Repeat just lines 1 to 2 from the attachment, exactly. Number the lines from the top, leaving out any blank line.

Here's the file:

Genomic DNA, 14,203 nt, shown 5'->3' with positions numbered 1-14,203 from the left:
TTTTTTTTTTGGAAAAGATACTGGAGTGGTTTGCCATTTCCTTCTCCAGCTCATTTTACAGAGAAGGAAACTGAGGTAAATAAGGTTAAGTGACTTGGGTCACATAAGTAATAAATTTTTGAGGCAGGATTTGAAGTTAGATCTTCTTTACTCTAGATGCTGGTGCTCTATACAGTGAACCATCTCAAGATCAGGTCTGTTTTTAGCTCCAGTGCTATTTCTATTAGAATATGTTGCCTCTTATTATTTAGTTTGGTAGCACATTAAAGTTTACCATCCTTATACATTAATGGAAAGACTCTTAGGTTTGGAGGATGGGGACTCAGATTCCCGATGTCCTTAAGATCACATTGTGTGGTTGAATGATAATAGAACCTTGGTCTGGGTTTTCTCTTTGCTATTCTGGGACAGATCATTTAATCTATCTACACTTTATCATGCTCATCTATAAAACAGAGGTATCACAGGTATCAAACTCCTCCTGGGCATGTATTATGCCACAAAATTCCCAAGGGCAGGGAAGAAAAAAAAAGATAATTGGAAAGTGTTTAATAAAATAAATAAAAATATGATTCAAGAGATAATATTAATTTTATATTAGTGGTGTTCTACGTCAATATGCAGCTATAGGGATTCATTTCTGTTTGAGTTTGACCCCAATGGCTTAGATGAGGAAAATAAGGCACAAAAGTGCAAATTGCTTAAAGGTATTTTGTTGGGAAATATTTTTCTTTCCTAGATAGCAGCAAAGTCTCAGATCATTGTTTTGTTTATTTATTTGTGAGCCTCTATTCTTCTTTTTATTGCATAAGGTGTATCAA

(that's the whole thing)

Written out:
Genomic DNA, 14,203 nt, shown 5'->3' with positions numbered 1-14,203 from the left:
TTTTTTTTTTGGAAAAGATACTGGAGTGGTTTGCCATTTCCTTCTCCAGCTCATTTTACAGAGAAGGAAACTGAGGTAAATAAGGTTAAGTGACTTGGGTCACATAAGTAATAAATTTTTGAGGCAGGATTTGAAGTTAGATCTTCTTTACTCTAGATGCTGGTGCTCTATACAGTGAACCATCTCAAGATCAGGTCTGTTTTTAGCTCCAGTGCTATTTCTATTAGAATATGTTGCCTCTTATTATTTAGTTTGGTAGCACATTAAAGTTTACCATCCTTATACATTAATGGAAAGACTCTTAGGTTTGGAGGATGGGGACTCAGATTCCCGATGTCCTTAAGATCACATTGTGTGGTTGAATGATAATAGAACCTTGGTCTGGGTTTTCTCTTTGCTATTCTGGGACAGATCATTTAATCTATCTACACTTTATCATGCTCATCTATAAAACAGAGGTATCACAGGTATCAAACTCCTCCTGGGCATGTATTATGCCACAAAATTCCCAAGGGCAGGGAAGAAAAAAAAAGATAATTGGAAAGTGTTTAATAAAATAAATAAAAATATGATTCAAGAGATAATATTAATTTTATATTAGTGGTGTTCTACGTCAATATGCAGCTATAGGGATTCATTTCTGTTTGAGTTTGACCCCAATGGCTTAGATGAGGAAAATAAGGCACAAAAGTGCAAATTGCTTAAAGGTATTTTGTTGGGAAATATTTTTCTTTCCTAGATAGCAGCAAAGTCTCAGATCATTGTTTTGTTTATTTATTTGTGAGCCTCTATTCTTCTTTTTATTGCATAAGGTGTATCAA